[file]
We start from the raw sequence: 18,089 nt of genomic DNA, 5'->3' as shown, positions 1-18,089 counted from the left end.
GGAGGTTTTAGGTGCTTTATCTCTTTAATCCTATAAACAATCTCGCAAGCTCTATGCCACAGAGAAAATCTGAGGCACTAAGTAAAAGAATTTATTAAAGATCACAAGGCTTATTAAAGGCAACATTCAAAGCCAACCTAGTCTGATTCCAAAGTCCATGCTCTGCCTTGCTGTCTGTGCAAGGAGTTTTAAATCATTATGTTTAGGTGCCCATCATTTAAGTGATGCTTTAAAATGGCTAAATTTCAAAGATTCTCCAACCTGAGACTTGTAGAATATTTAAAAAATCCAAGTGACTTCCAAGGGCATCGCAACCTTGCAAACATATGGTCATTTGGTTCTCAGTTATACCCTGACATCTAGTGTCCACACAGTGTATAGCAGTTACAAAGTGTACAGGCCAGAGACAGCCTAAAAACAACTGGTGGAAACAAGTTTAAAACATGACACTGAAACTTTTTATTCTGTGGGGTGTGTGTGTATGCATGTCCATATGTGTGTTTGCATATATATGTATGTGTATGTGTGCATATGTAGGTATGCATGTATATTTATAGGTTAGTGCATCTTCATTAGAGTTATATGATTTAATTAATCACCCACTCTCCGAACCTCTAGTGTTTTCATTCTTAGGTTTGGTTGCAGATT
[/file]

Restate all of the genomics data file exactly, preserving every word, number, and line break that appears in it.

We start from the raw sequence: 18,089 nt of genomic DNA, 5'->3' as shown, positions 1-18,089 counted from the left end.
GGAGGTTTTAGGTGCTTTATCTCTTTAATCCTATAAACAATCTCGCAAGCTCTATGCCACAGAGAAAATCTGAGGCACTAAGTAAAAGAATTTATTAAAGATCACAAGGCTTATTAAAGGCAACATTCAAAGCCAACCTAGTCTGATTCCAAAGTCCATGCTCTGCCTTGCTGTCTGTGCAAGGAGTTTTAAATCATTATGTTTAGGTGCCCATCATTTAAGTGATGCTTTAAAATGGCTAAATTTCAAAGATTCTCCAACCTGAGACTTGTAGAATATTTAAAAAATCCAAGTGACTTCCAAGGGCATCGCAACCTTGCAAACATATGGTCATTTGGTTCTCAGTTATACCCTGACATCTAGTGTCCACACAGTGTATAGCAGTTACAAAGTGTACAGGCCAGAGACAGCCTAAAAACAACTGGTGGAAACAAGTTTAAAACATGACACTGAAACTTTTTATTCTGTGGGGTGTGTGTGTATGCATGTCCATATGTGTGTTTGCATATATATGTATGTGTATGTGTGCATATGTAGGTATGCATGTATATTTATAGGTTAGTGCATCTTCATTAGAGTTATATGATTTAATTAATCACCCACTCTCCGAACCTCTAGTGTTTTCATTCTTAGGTTTGGTTGCAGATT